So you’ve made the decision to take a break. To call a halt. To kick back. Call it what you will, but you probably should have done it earlier. But let me warn you, dear Divas, you cannot just stop everything and expect your break to be restorative. Oh, no.

All good things in life require planning, and usually a dash of scheming as well. So it is with the 12-hour vacation or stay at home spa day. While I’ve posted about both of these (use those links!), more remains to be said on the topic.

You see, often we wait far too long to take that break and then we take that breather without adequate preparation. With no prior plans having been made, we wind up dissatisfied with the results and are often convinced that it just Goes to Show that you can’t take time off.

Codswallop. It’s all about the planning.

If you don’t set strict, hardline boundaries, your precious day will get nibbled away with “just one” text, email, or software update. The only way to stop that nonsense is to Stop That Nonsense. No errands, no chores, and no shopping. Think of this as the Diva equivalent of the wise carpenter’s adage of “measure twice, cut once.”

The first thing to do is to ask, “What do I want to do on this day off?” You need to be able to answer this question! If you enjoy sleeping in or napping, change your sheets the day before. If soaking in a bubbly tub until your fingertips have gone all raisin-y, scrub the tub the day before. If you want to lounge around reading and eating bonbons, lay in the chocolates and several books ahead of time. The same holds true for any creative activity you want to noodle around with – have your supplies laid in and ready to use. And don’t forget about food! You do not want to have to disturb your personal rest day by either needing to run to the store or worry about having anything delivered to you. Make your list and do your shopping ahead of time. That means deciding what you’ll have on hand to snack on or the necessary ingredients to bake or cook what you desire. (I suggest a sturdy soup – easy to make, a great way to scent the house, delicious to eat, and it’s even better the second day!)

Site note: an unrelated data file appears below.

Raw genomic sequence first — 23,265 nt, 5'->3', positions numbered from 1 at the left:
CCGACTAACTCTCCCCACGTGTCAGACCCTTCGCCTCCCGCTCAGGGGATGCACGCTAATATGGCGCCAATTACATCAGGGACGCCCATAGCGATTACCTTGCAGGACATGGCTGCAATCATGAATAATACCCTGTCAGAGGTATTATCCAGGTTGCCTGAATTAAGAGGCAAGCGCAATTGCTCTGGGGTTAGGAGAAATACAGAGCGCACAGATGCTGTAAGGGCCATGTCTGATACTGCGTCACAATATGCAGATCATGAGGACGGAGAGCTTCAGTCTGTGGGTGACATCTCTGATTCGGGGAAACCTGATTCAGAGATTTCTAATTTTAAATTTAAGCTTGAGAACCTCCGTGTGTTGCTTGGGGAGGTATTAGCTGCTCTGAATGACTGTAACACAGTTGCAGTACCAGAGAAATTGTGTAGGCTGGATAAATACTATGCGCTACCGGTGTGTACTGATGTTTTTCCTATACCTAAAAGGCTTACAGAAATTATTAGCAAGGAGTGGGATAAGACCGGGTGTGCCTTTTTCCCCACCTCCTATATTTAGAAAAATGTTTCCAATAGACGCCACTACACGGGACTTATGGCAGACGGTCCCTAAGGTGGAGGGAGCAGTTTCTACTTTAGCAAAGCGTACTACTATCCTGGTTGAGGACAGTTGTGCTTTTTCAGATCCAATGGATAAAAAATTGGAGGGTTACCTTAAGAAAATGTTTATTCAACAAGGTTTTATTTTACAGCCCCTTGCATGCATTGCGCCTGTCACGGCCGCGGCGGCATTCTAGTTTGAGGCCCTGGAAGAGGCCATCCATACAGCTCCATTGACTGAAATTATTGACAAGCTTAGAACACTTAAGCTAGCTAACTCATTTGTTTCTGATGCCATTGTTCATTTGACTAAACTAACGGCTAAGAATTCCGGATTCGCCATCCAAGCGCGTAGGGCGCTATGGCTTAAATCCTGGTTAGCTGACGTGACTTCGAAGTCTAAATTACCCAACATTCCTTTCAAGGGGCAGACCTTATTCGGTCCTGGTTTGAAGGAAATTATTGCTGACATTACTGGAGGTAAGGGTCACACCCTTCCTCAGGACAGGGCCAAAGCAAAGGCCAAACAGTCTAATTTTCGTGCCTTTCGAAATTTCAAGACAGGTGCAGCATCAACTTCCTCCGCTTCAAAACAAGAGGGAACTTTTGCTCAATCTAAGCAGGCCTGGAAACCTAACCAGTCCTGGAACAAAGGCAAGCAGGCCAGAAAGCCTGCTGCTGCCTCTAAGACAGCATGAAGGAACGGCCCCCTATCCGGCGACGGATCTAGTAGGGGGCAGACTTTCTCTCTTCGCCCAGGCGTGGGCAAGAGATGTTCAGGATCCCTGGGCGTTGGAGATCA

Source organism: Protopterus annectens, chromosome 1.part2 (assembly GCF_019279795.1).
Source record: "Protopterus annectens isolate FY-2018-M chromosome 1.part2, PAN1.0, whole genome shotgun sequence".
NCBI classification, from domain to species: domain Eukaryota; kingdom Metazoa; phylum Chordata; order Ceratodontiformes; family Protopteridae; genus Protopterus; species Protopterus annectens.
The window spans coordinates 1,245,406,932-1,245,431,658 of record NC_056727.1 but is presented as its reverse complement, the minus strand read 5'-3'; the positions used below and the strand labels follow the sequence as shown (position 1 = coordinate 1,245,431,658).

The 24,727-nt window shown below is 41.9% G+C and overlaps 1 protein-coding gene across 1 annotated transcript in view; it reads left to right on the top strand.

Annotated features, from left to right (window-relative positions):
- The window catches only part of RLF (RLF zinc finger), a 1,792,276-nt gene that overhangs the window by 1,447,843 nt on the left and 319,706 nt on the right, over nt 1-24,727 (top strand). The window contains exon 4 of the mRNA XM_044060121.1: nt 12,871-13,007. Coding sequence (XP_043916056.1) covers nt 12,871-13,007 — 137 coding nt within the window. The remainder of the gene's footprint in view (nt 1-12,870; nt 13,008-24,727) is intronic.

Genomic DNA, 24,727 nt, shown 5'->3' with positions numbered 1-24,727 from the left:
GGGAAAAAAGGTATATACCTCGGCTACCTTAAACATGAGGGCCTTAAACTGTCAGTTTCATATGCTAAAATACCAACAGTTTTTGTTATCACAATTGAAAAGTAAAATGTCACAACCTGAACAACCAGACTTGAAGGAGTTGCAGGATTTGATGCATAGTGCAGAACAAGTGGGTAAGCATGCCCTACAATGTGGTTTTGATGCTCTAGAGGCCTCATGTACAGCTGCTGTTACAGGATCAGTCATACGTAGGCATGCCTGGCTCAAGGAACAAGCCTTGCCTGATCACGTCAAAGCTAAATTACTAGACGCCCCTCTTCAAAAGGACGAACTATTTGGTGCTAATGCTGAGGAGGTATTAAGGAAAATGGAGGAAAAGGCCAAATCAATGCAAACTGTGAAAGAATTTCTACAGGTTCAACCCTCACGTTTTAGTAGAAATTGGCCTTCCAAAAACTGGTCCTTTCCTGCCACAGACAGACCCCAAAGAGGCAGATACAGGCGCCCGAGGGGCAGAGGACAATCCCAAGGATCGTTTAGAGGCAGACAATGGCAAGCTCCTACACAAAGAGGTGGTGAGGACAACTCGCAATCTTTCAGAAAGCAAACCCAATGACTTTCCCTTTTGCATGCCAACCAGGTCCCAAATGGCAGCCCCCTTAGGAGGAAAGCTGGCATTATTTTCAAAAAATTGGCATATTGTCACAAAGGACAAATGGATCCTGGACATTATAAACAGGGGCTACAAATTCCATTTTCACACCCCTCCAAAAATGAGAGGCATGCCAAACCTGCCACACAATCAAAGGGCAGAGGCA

Deciding what you want to do on this rare day off helps you truly enjoy the day by giving you structure – otherwise, you might find yourself trying to do EVERYTHING and just working yourself into a tizzy, which is the polar opposite of what you want to do.

As an example, my Beloved left on Sunday for a short work trip just as my spring break was scheduled to begin. First off, “spring break” isn’t the same for faculty as it is for students – I was determined to take Sunday and Monday truly off, knowing that I’d need to dive back in to some work-related tasks (a work text thread is blowing up even now!) for large chunks of the rest of the week (although I have some fun things scattered throughout the rest of the week as well). That meant doing laundry and chores Friday and Saturday so that after he left Sunday morning, things were — quiet.

After an extra cup of coffee, I made a batch of soup so it had plenty of time to simmer and then spent most of the day reading. I had several books and magazines picked out, in case I started one and it didn’t suit my mood. I love reading but have had a hard time settling down to a title lately. So much going on . . . Anyway, I made sure to set the table with the “good stuff” (and wrestle bacon away from a stealthy kitten! Well, kittens will be kittens and there was more bacon) for my coffee-cake-from-a-box indulgent breakfast. Since Sunday, I made time to paint, and read, and nap. I meditated and walked outside in the sunshine. I re-filled my bird feeders and marveled at the daffodils. (I may have picked a bouquet in a vacant lot, but I’m not saying anything more about that.) I noticed that my tulip tree is about to burst into gorgeous pink blooms and that my forsythia plants survived my slipshod winter care. Oh – AND I have a few camellias in bloom! I indulged in something new – a cryo facial – and watched much of the second season of Feud detailing the horribleness of Truman Capote and the upper-crust in New York society. (Make no mistake – both sides are awful there. Yet you feel sorry for them, too.) I made a batch of the Sweet Potato Queens’s “Chocolate Stuff” and took some to my new neighbor and gleefully ate the other half while watching the aforementioned Feud.

But I didn’t insist on doing it all in one single day. And I certainly didn’t insist on doing this without planning for it ahead of time.

Plan, Divas. Then go live with gusto and savoir faire!





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